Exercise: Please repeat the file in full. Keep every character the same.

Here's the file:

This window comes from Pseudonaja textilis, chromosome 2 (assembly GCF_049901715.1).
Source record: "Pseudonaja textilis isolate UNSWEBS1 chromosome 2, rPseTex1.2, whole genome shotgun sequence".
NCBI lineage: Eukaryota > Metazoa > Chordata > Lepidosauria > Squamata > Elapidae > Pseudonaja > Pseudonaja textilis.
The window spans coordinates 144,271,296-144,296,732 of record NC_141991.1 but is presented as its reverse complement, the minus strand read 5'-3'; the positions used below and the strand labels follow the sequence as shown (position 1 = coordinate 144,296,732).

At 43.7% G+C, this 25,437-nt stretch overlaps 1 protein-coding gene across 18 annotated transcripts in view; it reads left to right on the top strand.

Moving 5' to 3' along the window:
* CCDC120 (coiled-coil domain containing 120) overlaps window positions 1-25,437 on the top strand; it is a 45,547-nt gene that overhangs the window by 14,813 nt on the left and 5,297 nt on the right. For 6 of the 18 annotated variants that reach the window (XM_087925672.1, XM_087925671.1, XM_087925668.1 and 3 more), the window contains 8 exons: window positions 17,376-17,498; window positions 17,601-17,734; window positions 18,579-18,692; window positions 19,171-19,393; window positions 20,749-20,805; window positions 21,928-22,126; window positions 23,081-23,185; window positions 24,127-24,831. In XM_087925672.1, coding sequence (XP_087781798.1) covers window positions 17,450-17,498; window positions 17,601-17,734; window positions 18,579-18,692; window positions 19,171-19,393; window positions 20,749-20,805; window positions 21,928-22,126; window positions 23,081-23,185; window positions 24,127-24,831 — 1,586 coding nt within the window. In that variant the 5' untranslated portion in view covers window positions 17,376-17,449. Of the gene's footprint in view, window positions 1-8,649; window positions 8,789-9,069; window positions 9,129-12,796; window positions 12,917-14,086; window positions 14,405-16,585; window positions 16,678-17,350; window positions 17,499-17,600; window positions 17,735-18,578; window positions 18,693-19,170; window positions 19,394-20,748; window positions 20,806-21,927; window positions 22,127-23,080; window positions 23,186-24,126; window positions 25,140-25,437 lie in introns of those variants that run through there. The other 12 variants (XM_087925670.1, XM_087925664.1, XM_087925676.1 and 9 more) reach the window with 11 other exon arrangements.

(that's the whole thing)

This window comes from Pseudonaja textilis, chromosome 2 (assembly GCF_049901715.1).
Source record: "Pseudonaja textilis isolate UNSWEBS1 chromosome 2, rPseTex1.2, whole genome shotgun sequence".
NCBI lineage: Eukaryota > Metazoa > Chordata > Lepidosauria > Squamata > Elapidae > Pseudonaja > Pseudonaja textilis.
The window spans coordinates 144,271,296-144,296,732 of record NC_141991.1 but is presented as its reverse complement, the minus strand read 5'-3'; the positions used below and the strand labels follow the sequence as shown (position 1 = coordinate 144,296,732).

At 43.7% G+C, this 25,437-nt stretch overlaps 1 protein-coding gene across 18 annotated transcripts in view; it reads left to right on the top strand.

Moving 5' to 3' along the window:
* CCDC120 (coiled-coil domain containing 120) overlaps window positions 1-25,437 on the top strand; it is a 45,547-nt gene that overhangs the window by 14,813 nt on the left and 5,297 nt on the right. For 6 of the 18 annotated variants that reach the window (XM_087925672.1, XM_087925671.1, XM_087925668.1 and 3 more), the window contains 8 exons: window positions 17,376-17,498; window positions 17,601-17,734; window positions 18,579-18,692; window positions 19,171-19,393; window positions 20,749-20,805; window positions 21,928-22,126; window positions 23,081-23,185; window positions 24,127-24,831. In XM_087925672.1, coding sequence (XP_087781798.1) covers window positions 17,450-17,498; window positions 17,601-17,734; window positions 18,579-18,692; window positions 19,171-19,393; window positions 20,749-20,805; window positions 21,928-22,126; window positions 23,081-23,185; window positions 24,127-24,831 — 1,586 coding nt within the window. In that variant the 5' untranslated portion in view covers window positions 17,376-17,449. Of the gene's footprint in view, window positions 1-8,649; window positions 8,789-9,069; window positions 9,129-12,796; window positions 12,917-14,086; window positions 14,405-16,585; window positions 16,678-17,350; window positions 17,499-17,600; window positions 17,735-18,578; window positions 18,693-19,170; window positions 19,394-20,748; window positions 20,806-21,927; window positions 22,127-23,080; window positions 23,186-24,126; window positions 25,140-25,437 lie in introns of those variants that run through there. The other 12 variants (XM_087925670.1, XM_087925664.1, XM_087925676.1 and 9 more) reach the window with 11 other exon arrangements.